Updated at 1:08 p.m. ET

Miguel Mario Díaz-Canel Bermúdez has been elected president of Cuba, officially ending the Castro family's decades of domination of the country's highest office. The Communist Party formally announced the presidency's transition from Raúl Castro on Thursday, in what might better be described as a coronation than an election.

In fact, if there was any surprise at all, it might be that Díaz-Canel, the 57-year-old party stalwart long expected to succeed Castro, did not win every vote cast after the party nominated him its sole candidate Wednesday. Just 603 of 604 Cuban lawmakers voted for him in a secret ballot that night.

After the result was announced Thursday, Díaz-Canel and Castro mounted the dais in front of the National Assembly and embraced in a gesture both real and deeply symbolic.

"The people have given this assembly the mandate to provide continuity to the Cuban Revolution during a crucial, historic moment that will be defined by all that we achieve in the advance of the modernization of our social and economic model," Díaz-Canel told lawmakers in a televised address, as translated by The Associated Press.

He outlined a vision of gradual policy evolution — and at the same time, he was careful to add that his predecessor, who has led Cuba since 2008 when his brother Fidel stepped down, would remain very much a force in the government. Raúl Castro might be passing the presidential torch, as it were, but the 86-year-old leader remains head of the military and the ruling Communist Party.

Castro pledged to lead the party until 2021, at which point Díaz-Canel is expected to replace him in that position, as well.

"I confirm to this assembly that Raúl Castro, as first secretary of the Communist Party, will lead the decisions about the future of the country," Díaz-Canel said, according to the AP. "Cuba needs him, providing ideas and proposals for the revolutionary cause, orienting and alerting us about any error or deficiency, teaching us, and always ready to confront imperialism."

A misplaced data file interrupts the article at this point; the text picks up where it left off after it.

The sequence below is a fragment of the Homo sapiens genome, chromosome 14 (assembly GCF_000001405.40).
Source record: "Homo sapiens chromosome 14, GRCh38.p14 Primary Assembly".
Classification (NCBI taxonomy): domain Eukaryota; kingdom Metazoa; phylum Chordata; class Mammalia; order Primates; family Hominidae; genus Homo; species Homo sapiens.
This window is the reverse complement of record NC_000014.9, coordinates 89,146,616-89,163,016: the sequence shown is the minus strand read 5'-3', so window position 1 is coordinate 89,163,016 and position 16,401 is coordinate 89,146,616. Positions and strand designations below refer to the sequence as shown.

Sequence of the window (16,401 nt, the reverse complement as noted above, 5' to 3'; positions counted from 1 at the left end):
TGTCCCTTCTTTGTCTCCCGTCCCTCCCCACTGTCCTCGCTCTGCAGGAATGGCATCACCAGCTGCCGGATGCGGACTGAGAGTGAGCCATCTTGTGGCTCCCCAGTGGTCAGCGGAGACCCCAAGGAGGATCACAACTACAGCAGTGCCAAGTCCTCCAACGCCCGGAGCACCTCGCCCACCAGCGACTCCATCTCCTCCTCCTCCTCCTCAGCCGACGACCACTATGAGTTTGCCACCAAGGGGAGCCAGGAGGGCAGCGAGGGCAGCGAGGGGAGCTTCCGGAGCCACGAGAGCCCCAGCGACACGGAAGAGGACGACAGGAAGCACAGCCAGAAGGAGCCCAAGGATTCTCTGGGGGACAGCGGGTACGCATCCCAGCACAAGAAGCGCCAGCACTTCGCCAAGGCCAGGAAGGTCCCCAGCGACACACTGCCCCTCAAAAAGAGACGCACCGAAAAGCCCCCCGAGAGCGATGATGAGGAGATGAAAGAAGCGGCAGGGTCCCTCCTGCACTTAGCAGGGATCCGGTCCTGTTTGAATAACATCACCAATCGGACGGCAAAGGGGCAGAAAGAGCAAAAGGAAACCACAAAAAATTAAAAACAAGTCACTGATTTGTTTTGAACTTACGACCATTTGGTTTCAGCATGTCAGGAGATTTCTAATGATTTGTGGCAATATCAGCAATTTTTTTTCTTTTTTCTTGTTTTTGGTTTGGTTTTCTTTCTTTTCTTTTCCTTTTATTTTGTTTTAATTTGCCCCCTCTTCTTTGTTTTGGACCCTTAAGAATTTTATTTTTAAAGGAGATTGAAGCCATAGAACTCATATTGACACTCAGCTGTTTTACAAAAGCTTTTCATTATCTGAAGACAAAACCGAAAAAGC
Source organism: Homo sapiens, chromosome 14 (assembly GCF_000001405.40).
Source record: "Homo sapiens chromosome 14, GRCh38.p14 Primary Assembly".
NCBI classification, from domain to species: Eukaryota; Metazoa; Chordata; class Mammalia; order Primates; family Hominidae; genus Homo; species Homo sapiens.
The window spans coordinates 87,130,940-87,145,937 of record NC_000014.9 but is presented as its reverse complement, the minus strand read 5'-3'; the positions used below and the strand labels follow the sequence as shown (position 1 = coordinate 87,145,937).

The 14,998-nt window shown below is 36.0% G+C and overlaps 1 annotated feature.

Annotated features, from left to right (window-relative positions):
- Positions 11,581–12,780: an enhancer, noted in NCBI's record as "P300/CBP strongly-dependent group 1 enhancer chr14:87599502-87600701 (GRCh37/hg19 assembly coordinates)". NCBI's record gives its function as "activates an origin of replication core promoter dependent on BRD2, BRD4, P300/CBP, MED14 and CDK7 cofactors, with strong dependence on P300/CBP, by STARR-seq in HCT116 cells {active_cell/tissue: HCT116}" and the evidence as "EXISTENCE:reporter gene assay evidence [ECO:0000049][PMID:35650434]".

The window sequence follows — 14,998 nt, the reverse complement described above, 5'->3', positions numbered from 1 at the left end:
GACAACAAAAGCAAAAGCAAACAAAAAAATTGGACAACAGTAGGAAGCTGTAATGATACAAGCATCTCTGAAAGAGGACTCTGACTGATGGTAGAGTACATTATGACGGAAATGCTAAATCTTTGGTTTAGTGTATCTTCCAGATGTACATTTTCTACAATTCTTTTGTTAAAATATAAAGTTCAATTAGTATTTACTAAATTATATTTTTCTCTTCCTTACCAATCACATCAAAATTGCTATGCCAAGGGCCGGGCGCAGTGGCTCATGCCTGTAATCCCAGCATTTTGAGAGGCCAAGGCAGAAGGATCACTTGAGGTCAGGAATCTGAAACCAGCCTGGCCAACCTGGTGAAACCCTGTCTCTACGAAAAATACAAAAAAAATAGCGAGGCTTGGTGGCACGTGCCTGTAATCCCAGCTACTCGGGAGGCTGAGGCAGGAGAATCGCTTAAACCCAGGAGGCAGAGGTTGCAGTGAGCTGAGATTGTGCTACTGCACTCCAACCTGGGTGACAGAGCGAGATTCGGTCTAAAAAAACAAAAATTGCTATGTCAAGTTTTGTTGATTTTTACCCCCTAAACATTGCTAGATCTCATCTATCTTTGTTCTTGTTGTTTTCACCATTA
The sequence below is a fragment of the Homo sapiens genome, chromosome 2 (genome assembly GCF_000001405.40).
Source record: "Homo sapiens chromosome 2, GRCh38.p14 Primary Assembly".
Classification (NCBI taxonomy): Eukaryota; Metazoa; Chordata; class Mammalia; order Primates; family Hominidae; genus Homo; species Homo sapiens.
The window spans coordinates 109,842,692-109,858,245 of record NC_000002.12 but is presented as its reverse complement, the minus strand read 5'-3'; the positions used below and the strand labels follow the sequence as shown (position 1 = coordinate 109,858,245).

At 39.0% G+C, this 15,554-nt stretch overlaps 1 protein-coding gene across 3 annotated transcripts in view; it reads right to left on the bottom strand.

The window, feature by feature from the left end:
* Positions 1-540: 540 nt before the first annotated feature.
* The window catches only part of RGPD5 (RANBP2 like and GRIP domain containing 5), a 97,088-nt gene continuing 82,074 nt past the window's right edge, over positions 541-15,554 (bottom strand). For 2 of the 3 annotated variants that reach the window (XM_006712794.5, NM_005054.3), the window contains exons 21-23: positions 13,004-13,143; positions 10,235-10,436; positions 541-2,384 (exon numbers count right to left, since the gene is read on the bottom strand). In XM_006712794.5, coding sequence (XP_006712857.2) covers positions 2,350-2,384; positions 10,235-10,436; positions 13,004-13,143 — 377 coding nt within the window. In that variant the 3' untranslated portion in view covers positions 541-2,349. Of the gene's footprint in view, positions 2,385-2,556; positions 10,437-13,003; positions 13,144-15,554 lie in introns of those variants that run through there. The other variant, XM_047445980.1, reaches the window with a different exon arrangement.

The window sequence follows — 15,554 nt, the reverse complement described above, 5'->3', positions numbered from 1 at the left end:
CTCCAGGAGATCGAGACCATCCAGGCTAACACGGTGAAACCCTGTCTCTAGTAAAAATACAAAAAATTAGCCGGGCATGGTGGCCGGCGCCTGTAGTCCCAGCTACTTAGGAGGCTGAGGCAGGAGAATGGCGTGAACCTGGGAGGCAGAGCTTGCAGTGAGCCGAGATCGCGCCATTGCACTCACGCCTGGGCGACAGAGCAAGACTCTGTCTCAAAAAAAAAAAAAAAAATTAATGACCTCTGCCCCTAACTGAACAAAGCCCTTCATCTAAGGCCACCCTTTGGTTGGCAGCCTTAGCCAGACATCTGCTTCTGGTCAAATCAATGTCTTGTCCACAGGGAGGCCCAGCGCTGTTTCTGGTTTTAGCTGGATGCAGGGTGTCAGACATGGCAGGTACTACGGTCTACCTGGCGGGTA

Still, beneath the promises of continuity rests an important — if symbolic — changing of the guard. At nearly three decades Castro's junior, Díaz-Canel hails from a generation that wasn't even alive when Fidel Castro led the revolution ousting military dictator Fulgencio Batista in 1959.

And though he has publicly espoused party orthodoxy, Díaz-Canel has not been a cookie-cutter bureaucrat, exactly. NPR's Carrie Kahn notes that as a young man, the longtime provincial leader who became first vice president "did sport long hair, loved rock music and even backed a local LGBT-friendly cultural center."

It remains unclear what his tenure in the presidency will spell for Cuba's fraught relations with its capitalist neighbor across the Straits of Florida.

Under the Obama administration, it had appeared the U.S. and Cuba, long frozen in stalemate, had been headed for a thaw. The two countries re-established diplomatic relations in 2015, and Cuba even hosted Obama on a state visit not long afterward.

But those newly established ties have frayed since President Trump took office, bringing a much more skeptical view of Cuba into the White House.

It is unlikely to be lost on the average Cuban, and certainly not on Cuban leadership, that this transition of power is occurring almost 57 years to the day since the Bay of Pigs invasion. That disastrous attempt to overthrow Fidel Castro's then-nascent regime, which was led by Cuban exiles and supported by the CIA, ended within days and in humiliation for the would-be topplers.

For now, though, history weighs less in the balance than in the present for Cubans, many of whom, Carrie reports, are a little reluctant to talk politics.

"What everybody is willing to talk about, though, is the poor economy here. On average, you know, a Cuban state salary is about $30 a month. You just can't live off that here," she tells All Things Considered.

"So people are hurting," she adds, "and they really want to see the economy grow."

Copyright 2018 NPR. To see more, visit http://www.npr.org/.

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